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Vivaldi browser 4.0 adds a mail client, calendar and RSS reader


Chromium-based Vivaldi 4.0 is out and it features Vivaldi's new email client, an RSS feed and calendar, which has been in the works for years. The browser is one of the most important places for work and Vivaldi could now be a lot more useful for those who rely on email to get things done. It's hard to fault Google's record on security and patching but privacy is another matter for the online ad giant. Vivaldi 4.0, released this week, brings an email client to the browser. It's in beta now but can tested and brings support for multiple IMAP or POP email accounts. Vivaldi CEO Jon von Tetzchner first aired plans for a Vivaldi email client in 2016.

Raspberry Pi, Linux on Arm users: Now you get a new browser option with Vivaldi


Vivaldi's developers say their browser is better suited to Raspberry Pi users than Chromium, which ships with Raspbian, because of Vivaldi's customization options.

Vivaldi browser tries to end your cookie consent nightmare


Chromium-based Vivaldi has released an update with a new'Cookie Crumbler' feature to alleviate the hassle of cookie consent forms that have plagued the web for Europeans due to its new privacy laws. As all Europeans know, whenever they open a web page they're confronted with a message advising them that the site uses cookies for various reasons and then need to choose "I accept cookies" or "I refuse cookies" or, more often an option to "Manage Cookie Settings" or "Go to cookie settings". Many people just choose to accept cookies just to get the dialogue out of the way so they can view the content they wanted to. The latter directive required websites serving EU visitors to gain their consent before putting cookies on a visitor's computer. Some US news sites simply block visitors from computers connecting from the EU. Vivaldi's latest update, version 3.8 for the desktop, includes an early attempt to remove this annoyance within the Ad Blocking section of the browser's Settings interface.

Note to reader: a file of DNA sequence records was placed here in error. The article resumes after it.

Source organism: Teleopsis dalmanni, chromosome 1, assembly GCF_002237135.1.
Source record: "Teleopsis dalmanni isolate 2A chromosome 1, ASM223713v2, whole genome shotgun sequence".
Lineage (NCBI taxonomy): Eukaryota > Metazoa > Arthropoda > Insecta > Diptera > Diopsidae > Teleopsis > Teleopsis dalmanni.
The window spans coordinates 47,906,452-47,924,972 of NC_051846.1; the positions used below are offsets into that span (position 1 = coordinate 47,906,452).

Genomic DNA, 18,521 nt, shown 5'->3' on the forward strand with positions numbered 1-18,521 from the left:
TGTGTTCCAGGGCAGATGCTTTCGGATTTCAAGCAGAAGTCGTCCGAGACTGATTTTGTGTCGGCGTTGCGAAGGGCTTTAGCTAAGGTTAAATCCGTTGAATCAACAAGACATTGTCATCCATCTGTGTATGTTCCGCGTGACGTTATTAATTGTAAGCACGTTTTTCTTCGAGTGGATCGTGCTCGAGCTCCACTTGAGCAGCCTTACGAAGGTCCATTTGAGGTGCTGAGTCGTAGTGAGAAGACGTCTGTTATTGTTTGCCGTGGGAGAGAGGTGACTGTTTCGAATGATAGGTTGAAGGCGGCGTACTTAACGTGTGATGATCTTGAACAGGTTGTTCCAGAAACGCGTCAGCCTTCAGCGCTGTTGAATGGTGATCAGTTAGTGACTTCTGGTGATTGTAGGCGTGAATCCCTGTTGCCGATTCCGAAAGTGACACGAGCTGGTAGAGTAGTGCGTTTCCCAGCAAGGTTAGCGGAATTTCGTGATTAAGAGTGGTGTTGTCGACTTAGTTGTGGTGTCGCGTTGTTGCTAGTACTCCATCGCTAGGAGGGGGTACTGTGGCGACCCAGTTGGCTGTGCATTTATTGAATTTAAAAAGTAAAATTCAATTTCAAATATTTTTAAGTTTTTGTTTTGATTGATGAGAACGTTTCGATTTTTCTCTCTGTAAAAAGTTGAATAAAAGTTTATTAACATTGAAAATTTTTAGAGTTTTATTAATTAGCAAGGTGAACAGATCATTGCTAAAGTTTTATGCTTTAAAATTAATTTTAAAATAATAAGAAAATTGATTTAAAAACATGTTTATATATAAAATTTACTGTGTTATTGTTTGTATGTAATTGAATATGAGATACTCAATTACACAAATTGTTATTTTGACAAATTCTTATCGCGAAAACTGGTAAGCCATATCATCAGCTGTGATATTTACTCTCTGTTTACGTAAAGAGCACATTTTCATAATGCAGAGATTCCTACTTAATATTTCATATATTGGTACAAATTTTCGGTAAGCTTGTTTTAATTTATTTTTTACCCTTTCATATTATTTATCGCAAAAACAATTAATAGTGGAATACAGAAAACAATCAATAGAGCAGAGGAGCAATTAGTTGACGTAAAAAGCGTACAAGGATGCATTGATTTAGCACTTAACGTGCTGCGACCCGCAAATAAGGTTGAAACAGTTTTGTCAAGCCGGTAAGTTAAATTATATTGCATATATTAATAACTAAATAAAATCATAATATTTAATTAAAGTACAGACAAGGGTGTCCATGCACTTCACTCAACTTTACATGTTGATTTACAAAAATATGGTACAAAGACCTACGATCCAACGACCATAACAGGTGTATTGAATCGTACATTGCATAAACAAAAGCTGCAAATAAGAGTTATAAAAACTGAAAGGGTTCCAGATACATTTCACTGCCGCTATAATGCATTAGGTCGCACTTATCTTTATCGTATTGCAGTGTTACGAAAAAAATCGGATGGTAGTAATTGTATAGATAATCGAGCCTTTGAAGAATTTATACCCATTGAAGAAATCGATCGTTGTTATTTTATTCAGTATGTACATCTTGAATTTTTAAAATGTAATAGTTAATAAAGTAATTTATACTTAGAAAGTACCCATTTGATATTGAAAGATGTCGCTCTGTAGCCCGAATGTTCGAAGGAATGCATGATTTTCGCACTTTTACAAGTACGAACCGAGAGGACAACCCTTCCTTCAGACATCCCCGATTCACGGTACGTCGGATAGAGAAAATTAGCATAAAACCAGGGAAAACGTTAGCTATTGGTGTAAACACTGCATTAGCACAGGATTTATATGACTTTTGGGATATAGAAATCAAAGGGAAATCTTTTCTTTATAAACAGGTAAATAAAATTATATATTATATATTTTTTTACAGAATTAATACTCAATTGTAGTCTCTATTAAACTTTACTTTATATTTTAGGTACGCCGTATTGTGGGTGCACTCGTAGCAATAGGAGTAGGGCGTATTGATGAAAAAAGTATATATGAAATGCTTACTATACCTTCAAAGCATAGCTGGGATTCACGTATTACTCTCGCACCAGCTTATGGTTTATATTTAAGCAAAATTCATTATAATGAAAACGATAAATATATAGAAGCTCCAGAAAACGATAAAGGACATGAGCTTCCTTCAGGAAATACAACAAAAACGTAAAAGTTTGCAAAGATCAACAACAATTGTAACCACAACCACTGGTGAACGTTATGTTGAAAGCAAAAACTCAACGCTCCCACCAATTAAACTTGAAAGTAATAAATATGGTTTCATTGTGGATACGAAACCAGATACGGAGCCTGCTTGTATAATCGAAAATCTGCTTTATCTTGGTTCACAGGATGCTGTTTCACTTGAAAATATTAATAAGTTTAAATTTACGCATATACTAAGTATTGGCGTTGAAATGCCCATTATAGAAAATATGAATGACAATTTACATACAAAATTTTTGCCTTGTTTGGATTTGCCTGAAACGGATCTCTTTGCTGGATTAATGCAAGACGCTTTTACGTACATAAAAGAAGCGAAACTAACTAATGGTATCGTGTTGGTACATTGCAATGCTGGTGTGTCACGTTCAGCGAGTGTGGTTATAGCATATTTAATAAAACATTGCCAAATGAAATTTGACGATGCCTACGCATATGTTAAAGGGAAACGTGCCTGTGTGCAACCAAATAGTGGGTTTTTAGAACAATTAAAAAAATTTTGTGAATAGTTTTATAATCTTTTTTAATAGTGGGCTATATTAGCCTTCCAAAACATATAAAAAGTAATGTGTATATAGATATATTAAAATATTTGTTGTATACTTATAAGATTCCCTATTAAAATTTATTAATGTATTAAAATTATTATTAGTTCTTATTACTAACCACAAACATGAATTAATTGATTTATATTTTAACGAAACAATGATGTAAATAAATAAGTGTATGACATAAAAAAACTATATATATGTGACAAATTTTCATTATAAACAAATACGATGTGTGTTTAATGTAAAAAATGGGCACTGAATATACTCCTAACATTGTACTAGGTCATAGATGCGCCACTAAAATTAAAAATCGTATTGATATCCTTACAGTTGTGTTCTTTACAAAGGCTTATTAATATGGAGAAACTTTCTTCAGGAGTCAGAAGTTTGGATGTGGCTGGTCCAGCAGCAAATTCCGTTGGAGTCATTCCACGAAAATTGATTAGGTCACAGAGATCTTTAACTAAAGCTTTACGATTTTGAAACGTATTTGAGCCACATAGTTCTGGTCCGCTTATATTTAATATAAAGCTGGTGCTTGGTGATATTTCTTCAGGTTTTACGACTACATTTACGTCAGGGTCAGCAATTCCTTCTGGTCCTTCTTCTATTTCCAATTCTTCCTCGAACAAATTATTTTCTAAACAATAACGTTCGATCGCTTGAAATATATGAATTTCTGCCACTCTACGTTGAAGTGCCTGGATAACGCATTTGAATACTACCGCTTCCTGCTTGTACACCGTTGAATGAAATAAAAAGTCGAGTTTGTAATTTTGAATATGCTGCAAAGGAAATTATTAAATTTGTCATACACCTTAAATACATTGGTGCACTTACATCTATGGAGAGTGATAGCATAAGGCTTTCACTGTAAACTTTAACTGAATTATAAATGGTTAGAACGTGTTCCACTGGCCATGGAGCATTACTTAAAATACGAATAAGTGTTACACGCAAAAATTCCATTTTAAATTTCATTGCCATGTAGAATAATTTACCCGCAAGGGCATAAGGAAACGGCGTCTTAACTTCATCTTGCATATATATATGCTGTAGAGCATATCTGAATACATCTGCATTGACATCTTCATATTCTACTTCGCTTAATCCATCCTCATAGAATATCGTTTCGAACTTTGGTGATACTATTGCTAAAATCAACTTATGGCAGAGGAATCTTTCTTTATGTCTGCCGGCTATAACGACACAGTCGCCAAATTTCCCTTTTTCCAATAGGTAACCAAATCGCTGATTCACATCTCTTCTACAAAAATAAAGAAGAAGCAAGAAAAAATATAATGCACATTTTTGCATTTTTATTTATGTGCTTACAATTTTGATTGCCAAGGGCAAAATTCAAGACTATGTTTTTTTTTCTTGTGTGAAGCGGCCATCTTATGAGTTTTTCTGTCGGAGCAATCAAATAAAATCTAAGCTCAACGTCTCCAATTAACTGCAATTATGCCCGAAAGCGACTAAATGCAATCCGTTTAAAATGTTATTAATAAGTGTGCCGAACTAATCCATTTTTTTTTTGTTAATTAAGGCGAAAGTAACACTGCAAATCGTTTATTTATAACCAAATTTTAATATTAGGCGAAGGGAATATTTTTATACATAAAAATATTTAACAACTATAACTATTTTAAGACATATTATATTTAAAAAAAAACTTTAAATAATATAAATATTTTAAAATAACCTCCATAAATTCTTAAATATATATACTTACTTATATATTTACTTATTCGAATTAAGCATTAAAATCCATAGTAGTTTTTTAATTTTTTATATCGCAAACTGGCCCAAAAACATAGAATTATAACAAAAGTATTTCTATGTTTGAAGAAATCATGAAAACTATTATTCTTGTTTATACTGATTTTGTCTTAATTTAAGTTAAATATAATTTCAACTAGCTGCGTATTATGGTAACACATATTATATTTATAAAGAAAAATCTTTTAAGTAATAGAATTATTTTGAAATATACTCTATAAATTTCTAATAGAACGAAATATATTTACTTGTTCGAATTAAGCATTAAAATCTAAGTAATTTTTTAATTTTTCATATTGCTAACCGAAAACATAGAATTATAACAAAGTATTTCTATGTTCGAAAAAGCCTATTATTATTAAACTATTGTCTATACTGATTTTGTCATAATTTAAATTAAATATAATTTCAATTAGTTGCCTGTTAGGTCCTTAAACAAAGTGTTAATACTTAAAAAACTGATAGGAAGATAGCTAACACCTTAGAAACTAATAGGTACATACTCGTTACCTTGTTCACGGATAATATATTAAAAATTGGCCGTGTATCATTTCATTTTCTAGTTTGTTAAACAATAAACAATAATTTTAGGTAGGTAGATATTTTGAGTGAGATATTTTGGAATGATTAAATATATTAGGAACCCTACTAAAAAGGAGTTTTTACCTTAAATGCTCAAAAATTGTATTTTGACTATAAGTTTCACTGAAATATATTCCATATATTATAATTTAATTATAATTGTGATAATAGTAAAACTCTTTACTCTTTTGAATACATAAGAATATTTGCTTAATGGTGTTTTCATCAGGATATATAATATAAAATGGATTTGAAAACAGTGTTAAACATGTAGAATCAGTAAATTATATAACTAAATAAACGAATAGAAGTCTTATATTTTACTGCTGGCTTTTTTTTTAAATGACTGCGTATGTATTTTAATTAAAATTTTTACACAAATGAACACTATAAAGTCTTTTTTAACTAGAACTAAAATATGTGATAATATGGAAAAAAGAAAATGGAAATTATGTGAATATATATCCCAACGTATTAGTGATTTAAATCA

You're Probably Not Using the Web's Best Browser


Remember when web browsers were useful tools? Remember when you could follow sites you liked, check your email, and see your calendar, all without leaving the browser? Or, I should say, remember when you could do all that without Big Tech feeding your personal data into the yawning maw of surveillance capitalism? I remember those days because I am still living in them, thanks to a web browser you might not have heard of: Vivaldi. This week, the team behind the Vivaldi web browser released version 4.0, which seems like an appropriate time for me to tell you that you need to try it out.

Vivaldi launches customisable browser for demanding web users


Vivaldi has a Speed Dial tab for rapid access to websites. Vivaldi, a new browser designed for'demanding' web users who like to keep multiple tabs open simultaneously, has officially launched following more than a year of public development. Developed by Vivaldi Technologies, a company founded by Opera Software co-founder and former CEO Jon Stephenson von Tetzchner, the new browser doesn't aim for simplicity in pursuit of mass-market acceptance; instead, it's designed to appeal to hardcore web users. "We're introducing features and customizations that browsers today don't have. We're making it for you," said von Tetzchner in a blog post on the launch of Vivaldi 1.0.